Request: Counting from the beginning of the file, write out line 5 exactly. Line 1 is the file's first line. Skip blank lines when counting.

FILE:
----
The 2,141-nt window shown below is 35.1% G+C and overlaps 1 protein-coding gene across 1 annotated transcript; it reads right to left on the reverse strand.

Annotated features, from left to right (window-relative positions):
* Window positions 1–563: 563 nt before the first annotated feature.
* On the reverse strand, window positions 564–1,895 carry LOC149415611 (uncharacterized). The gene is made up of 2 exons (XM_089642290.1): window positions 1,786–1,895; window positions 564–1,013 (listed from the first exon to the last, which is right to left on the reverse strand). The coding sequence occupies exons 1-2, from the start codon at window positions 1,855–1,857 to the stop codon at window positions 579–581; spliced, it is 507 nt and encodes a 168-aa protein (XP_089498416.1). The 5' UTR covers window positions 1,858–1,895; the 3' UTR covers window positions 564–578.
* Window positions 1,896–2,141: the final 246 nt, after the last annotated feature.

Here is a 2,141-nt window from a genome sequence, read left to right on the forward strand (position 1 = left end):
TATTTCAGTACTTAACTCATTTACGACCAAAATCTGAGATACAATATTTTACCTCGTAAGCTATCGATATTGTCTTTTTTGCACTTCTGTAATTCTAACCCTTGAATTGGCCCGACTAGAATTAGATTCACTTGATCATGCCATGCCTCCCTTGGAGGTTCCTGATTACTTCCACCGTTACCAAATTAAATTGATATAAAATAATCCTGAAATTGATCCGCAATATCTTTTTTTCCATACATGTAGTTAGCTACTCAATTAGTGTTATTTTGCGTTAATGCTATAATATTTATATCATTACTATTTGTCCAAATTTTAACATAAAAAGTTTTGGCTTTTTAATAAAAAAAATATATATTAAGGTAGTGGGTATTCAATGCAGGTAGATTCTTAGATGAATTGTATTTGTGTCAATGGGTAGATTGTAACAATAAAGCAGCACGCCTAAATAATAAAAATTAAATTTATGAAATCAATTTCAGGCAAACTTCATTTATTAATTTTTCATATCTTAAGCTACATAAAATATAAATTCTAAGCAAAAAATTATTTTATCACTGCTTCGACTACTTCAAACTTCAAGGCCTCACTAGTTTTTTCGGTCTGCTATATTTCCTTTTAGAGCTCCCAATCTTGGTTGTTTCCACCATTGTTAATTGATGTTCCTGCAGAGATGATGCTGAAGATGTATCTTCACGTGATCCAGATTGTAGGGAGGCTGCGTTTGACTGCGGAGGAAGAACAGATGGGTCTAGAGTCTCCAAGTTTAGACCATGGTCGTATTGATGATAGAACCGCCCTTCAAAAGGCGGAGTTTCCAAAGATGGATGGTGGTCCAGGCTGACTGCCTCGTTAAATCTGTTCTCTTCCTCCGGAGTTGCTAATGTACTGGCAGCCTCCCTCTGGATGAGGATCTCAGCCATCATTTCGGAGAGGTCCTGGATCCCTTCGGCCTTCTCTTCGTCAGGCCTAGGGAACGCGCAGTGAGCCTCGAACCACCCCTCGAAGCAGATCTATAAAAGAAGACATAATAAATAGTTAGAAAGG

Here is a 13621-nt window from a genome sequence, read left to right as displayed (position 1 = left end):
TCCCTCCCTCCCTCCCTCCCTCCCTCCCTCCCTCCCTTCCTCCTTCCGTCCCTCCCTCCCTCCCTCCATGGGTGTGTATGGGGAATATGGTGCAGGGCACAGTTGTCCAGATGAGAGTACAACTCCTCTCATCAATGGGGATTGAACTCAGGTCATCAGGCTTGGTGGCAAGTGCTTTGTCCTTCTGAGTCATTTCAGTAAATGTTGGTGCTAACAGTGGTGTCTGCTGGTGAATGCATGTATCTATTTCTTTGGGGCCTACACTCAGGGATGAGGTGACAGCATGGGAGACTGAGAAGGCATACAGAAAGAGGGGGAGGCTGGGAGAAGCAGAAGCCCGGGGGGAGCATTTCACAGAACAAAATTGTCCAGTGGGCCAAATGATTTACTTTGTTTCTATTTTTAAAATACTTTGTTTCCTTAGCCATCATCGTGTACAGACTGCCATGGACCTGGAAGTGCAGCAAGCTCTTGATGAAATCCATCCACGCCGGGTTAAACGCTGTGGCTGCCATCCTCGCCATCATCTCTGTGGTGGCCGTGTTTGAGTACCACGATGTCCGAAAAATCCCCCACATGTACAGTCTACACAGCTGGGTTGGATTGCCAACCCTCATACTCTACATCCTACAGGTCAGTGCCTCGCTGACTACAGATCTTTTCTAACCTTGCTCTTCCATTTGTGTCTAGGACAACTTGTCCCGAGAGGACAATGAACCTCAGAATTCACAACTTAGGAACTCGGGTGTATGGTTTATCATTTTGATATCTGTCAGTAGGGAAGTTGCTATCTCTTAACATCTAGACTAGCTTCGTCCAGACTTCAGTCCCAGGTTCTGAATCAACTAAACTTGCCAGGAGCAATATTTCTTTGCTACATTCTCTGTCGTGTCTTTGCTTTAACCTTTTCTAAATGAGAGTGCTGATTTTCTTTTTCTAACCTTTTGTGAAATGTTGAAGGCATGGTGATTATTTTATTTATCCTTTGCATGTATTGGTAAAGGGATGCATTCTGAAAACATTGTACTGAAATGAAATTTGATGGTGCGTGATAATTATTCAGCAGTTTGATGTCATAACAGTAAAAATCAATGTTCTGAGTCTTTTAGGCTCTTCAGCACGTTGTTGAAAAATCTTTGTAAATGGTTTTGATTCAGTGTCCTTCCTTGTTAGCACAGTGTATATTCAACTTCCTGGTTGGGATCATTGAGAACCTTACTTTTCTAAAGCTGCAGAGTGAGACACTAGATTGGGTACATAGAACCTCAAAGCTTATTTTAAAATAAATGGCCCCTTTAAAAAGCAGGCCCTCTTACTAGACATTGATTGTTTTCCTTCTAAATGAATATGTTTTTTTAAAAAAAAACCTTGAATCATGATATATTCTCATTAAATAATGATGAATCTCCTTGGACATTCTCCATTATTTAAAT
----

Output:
* Window positions 1,896–2,141: the final 246 nt, after the last annotated feature.